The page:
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Espionage – Providing Security Classified Information

Espionage – providing security classified information is an offence under section 91.3 of the Criminal Code Act 1995 (Cth), which carries a maximum penalty of 20 years in prison.

To establish the offence, the prosecution must prove beyond reasonable doubt that:

  1. You dealt with information or an article
  2. Your primary purpose for doing so was to communicate or make it available to a foreign principal or person acting on behalf of a foreign principal, and
  3. The information or article had a security classification.

To ‘deal with’ includes to receive, obtain, collect, possess, make a record, copy, alter, conceal, communicate, publish or make available.

To ‘make available’ includes to:

  1. Place it somewhere it can be accessed by another person
  2. Give it to an intermediary to give to an intended recipient, or
  3. Describe how to obtain or facilitate access to it.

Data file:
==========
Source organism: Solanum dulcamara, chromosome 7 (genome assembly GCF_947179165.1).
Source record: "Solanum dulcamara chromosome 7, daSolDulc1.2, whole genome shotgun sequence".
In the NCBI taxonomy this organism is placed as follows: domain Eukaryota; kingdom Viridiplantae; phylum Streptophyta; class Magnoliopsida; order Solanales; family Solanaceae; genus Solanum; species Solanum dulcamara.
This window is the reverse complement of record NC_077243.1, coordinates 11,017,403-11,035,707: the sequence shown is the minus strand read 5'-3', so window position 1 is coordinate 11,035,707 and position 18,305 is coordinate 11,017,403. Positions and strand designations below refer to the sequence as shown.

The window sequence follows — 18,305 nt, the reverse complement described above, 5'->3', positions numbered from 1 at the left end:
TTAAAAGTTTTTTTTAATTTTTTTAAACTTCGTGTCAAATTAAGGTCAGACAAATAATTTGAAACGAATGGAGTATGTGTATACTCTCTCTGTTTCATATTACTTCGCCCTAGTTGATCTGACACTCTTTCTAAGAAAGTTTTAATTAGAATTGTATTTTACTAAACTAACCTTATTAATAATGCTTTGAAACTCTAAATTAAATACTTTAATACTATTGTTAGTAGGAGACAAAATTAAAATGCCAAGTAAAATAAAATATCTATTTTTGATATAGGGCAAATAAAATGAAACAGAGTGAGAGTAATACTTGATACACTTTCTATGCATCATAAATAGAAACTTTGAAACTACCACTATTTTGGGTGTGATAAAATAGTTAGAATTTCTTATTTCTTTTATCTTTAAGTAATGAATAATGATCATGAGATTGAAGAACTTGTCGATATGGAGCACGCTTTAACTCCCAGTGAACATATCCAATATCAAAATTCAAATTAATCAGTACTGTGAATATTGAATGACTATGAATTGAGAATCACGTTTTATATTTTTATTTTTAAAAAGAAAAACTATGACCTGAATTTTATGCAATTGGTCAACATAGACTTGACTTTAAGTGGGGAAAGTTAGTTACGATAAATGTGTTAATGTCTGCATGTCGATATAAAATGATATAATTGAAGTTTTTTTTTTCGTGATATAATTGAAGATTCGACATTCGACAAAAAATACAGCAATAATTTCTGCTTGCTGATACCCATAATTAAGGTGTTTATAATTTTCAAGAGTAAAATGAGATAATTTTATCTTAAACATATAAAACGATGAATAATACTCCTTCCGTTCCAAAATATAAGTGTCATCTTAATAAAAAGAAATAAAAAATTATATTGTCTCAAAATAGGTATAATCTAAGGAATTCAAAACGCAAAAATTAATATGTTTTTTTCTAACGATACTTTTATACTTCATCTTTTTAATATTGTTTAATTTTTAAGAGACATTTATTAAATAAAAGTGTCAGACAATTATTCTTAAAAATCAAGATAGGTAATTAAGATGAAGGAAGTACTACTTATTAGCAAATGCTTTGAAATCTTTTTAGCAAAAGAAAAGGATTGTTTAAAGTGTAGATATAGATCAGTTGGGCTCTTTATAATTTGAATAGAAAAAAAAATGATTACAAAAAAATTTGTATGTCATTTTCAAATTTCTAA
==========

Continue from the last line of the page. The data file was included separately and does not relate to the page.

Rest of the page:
An ‘article’ includes any thing, substance or material.

A ‘foreign principal’ is defined as:

  1. A foreign government principal
  2. A foreign political organisation
  3. A public international organisation
  4. A terrorist organisation, or
  5. An entity or organisation owned, directed or controlled by a foreign principal/s.

Information or an article has ‘security classification’ if it is accorded secret or top secret classification, or an equivalent, in accordance with the policy framework of the Commonwealth.

You are not guilty of the offence if you are able to establish, ‘on the balance of probabilities’ that you dealt with the information or article:

  1. In accordance with a law of the Commonwealth
  2. In accordance with an arrangement or agreement to which the Commonwealth was party and which allowed for the exchange of information or articles
  3. In your capacity as a public official
  4. Where the information or article had already been communicated or made available to the public with the authority of the Commonwealth, or
  5. Where you did not believe your conduct would prejudice Australia’s national security.

Duress and self-defence are also defences to the charge.

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